A 13-year-old Gypsum boy is suspected of killing his father and trying to conceal the slaying.

The boy was arrested Monday after a tip from the father's employer led deputies to check on the family. The teenager answered the door and told them his 50-year-old father was dead in the home.

It's not clear how long he had been dead.

The Eagle County Sheriff's Office says the boy was being investigated for graffiti before the slaying.

Spokeswoman Jessie Mosher says the father didn't show up for a meeting with deputies Wednesday to discuss the investigation. The father's employer said the son called in to report his father sick several days in a row. He grew suspicious and reported the situation Monda.

The father's name hasn't been released yet.

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Saudi Arabia reportedly uncovered an Al Qaeda militant group that was plotting to assassinate officials and attack government and foreign targets.

According to Reuters, the group has links to "extremist elements" in Syria and Yemen, and is comprised of 62 members, including 59 Saudi militants, a Pakistani and a Palestinian.

Interior Ministry spokesman Maj. Gen. Mansour al-Turki said a probe into social media postings, "led security forces after months of hard work to pinpoint suspicious activities that unveiled a terrorist organization through which the elements of Al Qaeda in Yemen were communicating with their counterpart elements in Syria in coordination with a number of misguided (people) at home in various provinces of the kingdom."

He said during their investigation and subsequent arrests, they discovered a workshop for making advanced electronic circuits used in the detonation of bombs, communication surveillance tools and equipment for forging official documents.

According to Al-Turki, those arrested had coordinated with members of Al Qaeda in Yemen and Syria and had started drawing plans for smuggling weapons and preparing attacks -- including against Saudi clerics and senior government officials.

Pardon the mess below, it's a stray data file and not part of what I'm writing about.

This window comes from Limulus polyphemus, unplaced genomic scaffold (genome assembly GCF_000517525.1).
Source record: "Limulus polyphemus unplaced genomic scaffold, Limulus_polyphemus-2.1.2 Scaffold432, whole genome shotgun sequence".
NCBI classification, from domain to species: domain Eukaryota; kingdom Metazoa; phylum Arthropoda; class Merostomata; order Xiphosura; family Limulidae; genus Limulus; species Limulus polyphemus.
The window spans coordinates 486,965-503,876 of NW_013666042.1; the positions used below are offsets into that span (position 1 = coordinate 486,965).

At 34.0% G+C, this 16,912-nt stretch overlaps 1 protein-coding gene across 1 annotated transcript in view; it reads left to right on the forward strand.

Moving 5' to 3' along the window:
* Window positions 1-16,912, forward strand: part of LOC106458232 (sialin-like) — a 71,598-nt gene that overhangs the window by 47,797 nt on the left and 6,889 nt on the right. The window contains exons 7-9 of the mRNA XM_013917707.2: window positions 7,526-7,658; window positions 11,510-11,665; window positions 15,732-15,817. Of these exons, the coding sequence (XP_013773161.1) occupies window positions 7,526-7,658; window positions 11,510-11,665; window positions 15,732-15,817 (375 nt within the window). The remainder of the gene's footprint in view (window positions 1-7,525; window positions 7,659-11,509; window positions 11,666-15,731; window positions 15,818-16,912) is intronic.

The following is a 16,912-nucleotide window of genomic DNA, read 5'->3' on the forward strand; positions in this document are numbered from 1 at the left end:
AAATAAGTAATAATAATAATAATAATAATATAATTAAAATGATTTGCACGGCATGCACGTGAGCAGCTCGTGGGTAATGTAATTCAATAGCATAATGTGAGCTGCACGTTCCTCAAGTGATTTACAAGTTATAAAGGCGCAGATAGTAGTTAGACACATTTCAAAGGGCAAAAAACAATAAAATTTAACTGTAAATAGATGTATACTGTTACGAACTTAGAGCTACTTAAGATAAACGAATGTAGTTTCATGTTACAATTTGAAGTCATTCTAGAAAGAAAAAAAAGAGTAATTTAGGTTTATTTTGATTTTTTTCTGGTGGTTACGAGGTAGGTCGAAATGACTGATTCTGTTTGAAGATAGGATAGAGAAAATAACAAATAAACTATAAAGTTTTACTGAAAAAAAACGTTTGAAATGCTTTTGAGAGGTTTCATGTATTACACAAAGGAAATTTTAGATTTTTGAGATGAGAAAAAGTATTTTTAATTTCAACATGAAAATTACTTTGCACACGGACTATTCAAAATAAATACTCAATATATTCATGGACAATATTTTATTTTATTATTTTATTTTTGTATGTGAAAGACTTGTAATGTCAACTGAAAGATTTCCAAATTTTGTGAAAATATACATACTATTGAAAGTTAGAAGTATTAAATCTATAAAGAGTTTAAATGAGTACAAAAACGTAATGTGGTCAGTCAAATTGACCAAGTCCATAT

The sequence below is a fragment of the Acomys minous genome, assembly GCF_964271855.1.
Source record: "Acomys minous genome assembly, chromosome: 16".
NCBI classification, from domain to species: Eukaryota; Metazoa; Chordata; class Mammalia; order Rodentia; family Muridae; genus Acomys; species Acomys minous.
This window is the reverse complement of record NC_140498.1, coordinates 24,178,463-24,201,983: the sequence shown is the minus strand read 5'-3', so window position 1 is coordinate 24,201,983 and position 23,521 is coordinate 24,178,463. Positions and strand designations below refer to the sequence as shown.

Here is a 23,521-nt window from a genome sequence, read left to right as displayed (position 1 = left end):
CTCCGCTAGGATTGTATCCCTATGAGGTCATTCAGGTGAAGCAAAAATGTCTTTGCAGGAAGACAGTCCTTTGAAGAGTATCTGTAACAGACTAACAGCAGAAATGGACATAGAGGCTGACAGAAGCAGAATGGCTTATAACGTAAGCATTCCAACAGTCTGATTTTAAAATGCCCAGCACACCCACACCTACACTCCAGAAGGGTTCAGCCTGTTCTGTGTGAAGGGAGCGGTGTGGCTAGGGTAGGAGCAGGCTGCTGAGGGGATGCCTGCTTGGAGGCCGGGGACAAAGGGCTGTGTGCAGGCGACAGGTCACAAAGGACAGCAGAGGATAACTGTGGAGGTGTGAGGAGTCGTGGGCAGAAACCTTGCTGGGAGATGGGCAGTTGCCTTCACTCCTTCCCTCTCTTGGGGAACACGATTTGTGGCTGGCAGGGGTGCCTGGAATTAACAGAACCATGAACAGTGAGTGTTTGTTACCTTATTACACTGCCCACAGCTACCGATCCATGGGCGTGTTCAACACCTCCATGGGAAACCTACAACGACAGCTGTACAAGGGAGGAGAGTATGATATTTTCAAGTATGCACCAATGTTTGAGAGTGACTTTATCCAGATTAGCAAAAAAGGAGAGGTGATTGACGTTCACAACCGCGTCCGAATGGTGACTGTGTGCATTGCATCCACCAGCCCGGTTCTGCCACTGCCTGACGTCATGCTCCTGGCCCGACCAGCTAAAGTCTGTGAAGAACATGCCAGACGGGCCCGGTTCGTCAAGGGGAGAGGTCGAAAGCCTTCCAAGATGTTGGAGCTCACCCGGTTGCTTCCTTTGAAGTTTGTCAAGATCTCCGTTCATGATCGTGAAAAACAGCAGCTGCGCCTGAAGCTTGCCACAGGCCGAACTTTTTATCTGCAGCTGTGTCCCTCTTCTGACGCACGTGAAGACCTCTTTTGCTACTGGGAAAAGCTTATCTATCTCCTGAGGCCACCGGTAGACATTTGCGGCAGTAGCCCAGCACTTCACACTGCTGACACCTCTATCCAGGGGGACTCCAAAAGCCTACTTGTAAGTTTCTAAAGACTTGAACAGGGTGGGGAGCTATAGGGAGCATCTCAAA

Al-Turki said 35 of the detained Saudis have already been released from detention and await trial on security-related charges.

Saudi Arabia has been concerned about radicalization because the Syrian civil war has caused a surge in online militancy, Reuters reported.

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The White House said Tuesday the U.S. is preparing to send a team to Nigeria to help the government search for nearly 300 schoolgirls abducted more than three weeks ago by Islamic militants.

The team would likely include military personnel, law enforcement personnel and others with experience in intelligence, investigations, hostage negotiation and victims' assistance, White House spokesman Jay Carney told reporters.

"Time is of the essence," he said, stressing that the kidnappings happened 22 days ago. "Appropriate action must be taken to locate and to free these young women before they are trafficked or killed."

Carney said that Secretary of State John Kerry spoke earlier Tuesday with Nigerian President Goodluck Jonathan, who "welcomed" the secretary's offer to send a team to discuss assistance.

It's unclear whether the team of military and law enforcement personnel has yet gotten the green light.

Carney urged the Nigerian government to ensure that it is using all available resources to ensure the safe return of the girls.

President Obama and Kerry are scheduled to discuss the issue at a White House meeting Tuesday afternoon.

State Department spokeswoman Jen Psaki said Kerry and Jonathan discussed the "interdisciplinary team" on their phone call on Tuesday.

"It would include U.S. military personnel, law enforcement officials with expertise in investigations and hostage negotiations as well as officials with expertise in other areas that may be helpful to the Nigerian government in its response," she said.

The development comes as Boko Haram, the group of militants responsible for last month's mass kidnapping, seized eight more girls on Monday.

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An Australian passenger mistook the cockpit door for the toilet, triggering Friday's hijack scare on a Virgin Australia flight from Brisbane to the Indonesian holiday island of Bali, police said.

Matt Lockley told Bali police after his arrest that he banged on what he thought was the toilet door for a last-minute bathroom break before the Boeing 737-800 aircraft landed.

The door was actually the cockpit door and the pilot, Neil Thomas Cooper, responded by alerting Indonesian traffic controllers of a possible hijacking. Crew members then seized Lockley and handcuffed him.



A spokeswoman for Virgin Australia said Lockley was not handcuffed on board, but was directed by the crew back to a seat in the rear of the plane.